At birth Caleb suffered from respiratory problems due to reduced oxygen levels and was placed in an incubator and tube fed while receiving antibiotics through intravenous for five days. After being discharged from Frances Perry hospital, he was brought home and later that same afternoon had difficulty breathing. He was rushed back to The Royal Children’s Hospital emergency department where he was admitted straight away. He was on forced ventilation for few more days where they conducted Cardio tests to reveal an open valve in the heart.
Once he was discharged, Caleb continued to grow, laugh and play like a normal baby but was always plagued with “minor” issues like many colds and ear infections, choking episodes, loud breathing, interrupted sleep. Many visits to the doctor suggested that he needed Grommets as there was a build-up of excess fluid in the ears. When Caleb was about 8 months old he had his first set of grommets done on 22nd September 09 at Masada Private Hospital which helped him continue on with his life. But the problems continued and after a year he needed the next set of grommets, so back to the drawing board and again on the 19th October 10, he had his second set of grommets. At the same time his adenoids and tonsils were done. But the “minor” problems remained.
After seeing his paediatrician and listing all of his symptoms, it was recommended he has an MPS screen test. They confirmed that Caleb had Hunter Syndrome (also called MPSII). Hunter Syndrome affects a child both physically and mentally, although its effects are different in every child. Generally, cognitive development slows between ages 2 and 4 and then regresses after that. Physical effects from Hunter Syndrome begin at birth and include damage to organs, joints, breathing difficulties etc. For those that know Caleb, you would have observed that he falls a lot, has difficulty with his joints and stiffness, has unexplained diarrhoea, chokes easily, breathes loudly, etc. – all of these are part of his condition.
Those who are mildly affected may have a reasonably normal life span if their physical problems are not severe. Sadly the prognosis is not good for Caleb as those who are severely affected are likely to die much earlier. Death results from complication associated with the disorder such as heart disease or respiratory problems.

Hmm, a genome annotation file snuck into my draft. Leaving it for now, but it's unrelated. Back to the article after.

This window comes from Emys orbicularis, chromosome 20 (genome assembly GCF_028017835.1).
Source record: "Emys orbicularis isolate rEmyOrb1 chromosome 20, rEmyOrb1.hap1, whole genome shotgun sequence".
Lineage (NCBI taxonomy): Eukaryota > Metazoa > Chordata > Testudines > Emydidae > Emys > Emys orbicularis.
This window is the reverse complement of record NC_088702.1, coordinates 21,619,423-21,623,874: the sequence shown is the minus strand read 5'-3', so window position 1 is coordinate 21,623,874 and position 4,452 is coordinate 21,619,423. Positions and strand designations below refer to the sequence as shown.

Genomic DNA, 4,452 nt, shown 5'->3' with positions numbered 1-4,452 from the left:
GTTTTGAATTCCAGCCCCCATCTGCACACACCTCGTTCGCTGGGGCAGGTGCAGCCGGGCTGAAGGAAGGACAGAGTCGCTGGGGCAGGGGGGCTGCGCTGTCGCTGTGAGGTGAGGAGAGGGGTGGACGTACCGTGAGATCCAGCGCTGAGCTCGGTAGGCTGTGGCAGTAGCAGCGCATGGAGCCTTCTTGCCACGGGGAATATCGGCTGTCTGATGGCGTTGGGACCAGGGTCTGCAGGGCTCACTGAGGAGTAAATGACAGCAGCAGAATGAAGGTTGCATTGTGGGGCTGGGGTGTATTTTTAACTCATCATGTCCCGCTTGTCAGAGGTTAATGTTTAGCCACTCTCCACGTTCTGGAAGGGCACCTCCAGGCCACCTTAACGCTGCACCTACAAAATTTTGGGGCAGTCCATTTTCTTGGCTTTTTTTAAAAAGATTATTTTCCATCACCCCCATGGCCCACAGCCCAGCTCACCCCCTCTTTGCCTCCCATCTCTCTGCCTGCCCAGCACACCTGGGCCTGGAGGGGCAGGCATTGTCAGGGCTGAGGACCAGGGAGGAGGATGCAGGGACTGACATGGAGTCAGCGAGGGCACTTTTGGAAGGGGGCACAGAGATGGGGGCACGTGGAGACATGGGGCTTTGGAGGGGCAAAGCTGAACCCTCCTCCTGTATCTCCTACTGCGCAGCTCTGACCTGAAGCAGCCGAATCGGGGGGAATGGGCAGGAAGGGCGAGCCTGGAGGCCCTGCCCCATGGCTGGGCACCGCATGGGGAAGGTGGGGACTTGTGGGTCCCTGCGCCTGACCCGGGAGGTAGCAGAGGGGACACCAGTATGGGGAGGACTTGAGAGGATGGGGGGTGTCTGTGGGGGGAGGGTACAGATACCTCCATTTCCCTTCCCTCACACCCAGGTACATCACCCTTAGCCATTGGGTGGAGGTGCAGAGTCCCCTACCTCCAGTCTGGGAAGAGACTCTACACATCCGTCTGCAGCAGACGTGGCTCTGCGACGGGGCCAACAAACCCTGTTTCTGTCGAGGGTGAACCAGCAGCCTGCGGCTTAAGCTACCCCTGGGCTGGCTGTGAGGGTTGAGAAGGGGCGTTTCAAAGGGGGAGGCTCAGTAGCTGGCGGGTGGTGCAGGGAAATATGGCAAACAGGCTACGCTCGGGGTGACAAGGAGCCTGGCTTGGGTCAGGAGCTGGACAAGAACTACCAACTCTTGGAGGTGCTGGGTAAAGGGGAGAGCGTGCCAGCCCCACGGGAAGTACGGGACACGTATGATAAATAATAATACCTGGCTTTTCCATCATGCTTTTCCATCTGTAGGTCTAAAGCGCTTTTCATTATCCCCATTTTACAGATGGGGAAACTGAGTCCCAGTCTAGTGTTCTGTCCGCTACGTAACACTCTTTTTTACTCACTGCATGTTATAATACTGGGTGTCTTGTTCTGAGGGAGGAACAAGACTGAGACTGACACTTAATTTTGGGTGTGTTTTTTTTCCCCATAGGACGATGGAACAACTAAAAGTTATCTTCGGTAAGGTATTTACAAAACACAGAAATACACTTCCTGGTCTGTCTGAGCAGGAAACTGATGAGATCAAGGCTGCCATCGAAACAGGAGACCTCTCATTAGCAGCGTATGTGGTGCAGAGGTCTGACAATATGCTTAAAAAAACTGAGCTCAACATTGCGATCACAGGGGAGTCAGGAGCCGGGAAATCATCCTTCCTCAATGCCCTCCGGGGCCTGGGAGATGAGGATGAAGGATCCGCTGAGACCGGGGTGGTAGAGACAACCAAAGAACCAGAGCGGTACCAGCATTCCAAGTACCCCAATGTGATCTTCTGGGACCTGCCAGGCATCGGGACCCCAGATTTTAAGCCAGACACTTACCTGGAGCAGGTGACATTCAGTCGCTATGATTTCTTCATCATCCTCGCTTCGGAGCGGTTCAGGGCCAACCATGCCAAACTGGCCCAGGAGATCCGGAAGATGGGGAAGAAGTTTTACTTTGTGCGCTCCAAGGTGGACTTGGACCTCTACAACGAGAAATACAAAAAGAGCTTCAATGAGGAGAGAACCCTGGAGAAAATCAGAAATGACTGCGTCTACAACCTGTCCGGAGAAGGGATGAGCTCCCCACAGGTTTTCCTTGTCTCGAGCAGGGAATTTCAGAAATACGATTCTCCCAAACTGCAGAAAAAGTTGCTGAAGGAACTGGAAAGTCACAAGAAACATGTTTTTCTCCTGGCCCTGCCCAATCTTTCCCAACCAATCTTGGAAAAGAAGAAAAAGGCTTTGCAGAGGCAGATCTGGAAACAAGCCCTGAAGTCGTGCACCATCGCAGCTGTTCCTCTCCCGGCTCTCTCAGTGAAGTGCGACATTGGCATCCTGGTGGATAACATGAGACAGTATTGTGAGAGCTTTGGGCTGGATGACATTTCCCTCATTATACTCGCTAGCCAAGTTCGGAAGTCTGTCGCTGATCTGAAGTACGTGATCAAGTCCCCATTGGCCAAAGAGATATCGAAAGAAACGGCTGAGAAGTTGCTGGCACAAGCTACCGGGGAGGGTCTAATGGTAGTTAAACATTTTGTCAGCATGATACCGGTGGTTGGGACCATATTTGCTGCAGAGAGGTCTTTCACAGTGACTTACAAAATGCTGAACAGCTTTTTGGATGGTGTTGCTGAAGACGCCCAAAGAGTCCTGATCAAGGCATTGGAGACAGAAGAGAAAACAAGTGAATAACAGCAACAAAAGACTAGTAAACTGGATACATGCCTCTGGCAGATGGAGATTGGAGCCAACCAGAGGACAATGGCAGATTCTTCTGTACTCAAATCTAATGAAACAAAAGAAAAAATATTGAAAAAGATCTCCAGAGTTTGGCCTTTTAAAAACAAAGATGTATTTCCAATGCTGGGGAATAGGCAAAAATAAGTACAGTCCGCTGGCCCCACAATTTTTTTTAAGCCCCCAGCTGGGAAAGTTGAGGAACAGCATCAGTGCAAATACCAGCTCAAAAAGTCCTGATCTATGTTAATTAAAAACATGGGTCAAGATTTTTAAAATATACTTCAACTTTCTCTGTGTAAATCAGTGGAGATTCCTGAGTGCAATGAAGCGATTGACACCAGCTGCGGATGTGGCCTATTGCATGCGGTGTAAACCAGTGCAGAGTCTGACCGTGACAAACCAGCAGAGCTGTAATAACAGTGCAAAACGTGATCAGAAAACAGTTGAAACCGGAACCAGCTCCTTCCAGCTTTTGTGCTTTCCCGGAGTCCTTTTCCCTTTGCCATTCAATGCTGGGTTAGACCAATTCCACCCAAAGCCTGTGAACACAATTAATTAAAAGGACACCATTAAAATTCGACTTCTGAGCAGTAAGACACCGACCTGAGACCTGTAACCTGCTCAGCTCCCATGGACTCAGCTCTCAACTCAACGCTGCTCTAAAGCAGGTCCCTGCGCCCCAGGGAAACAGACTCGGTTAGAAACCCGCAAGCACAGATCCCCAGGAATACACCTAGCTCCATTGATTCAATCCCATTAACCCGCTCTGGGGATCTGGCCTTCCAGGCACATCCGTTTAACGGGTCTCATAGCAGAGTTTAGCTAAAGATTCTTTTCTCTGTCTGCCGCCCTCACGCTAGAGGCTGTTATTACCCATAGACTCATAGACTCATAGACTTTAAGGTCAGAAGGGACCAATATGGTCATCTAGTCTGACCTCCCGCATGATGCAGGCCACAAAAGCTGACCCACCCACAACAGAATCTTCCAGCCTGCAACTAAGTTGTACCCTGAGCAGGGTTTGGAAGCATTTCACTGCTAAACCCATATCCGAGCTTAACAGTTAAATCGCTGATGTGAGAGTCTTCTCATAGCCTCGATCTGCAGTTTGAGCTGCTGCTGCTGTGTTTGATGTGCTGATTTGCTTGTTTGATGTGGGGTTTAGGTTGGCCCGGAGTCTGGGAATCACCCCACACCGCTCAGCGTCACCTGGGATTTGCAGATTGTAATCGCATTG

Hunter Syndrome is further categorised as TYPE A and TYPE B and children with TYPE B can receive weekly enzyme replacement therapy (Elaprase) that helps break up the GAG’s and address some of these physical effects. This treatment for TYPE B patients is government supported.
Caleb has been deemed ineligible for the enzyme replacement medication as a committee appointed by the government does not believe he meets the criteria, as he has been categorised as TYPE A. Under the committee’s guidelines TYPE A patients are not entitled to Government supported treatment. All studies thus far indicate it is difficult to distinguish between TYPE A and TYPE B categories. MPS Letter
Funding the treatment privately would cost between $450,000-$500,000 based on Caleb’s current height and weight. This would increase in proportion to his physical growth. The huge sum of money involved is beyond the family’s means alone.
Caleb has faced challenges and set backs from the day he was born, yet he continues to smile. He gives the best hugs and kisses you could ever imagine. He gets loud and animated when his favourite program “THE WIGGLES” are on.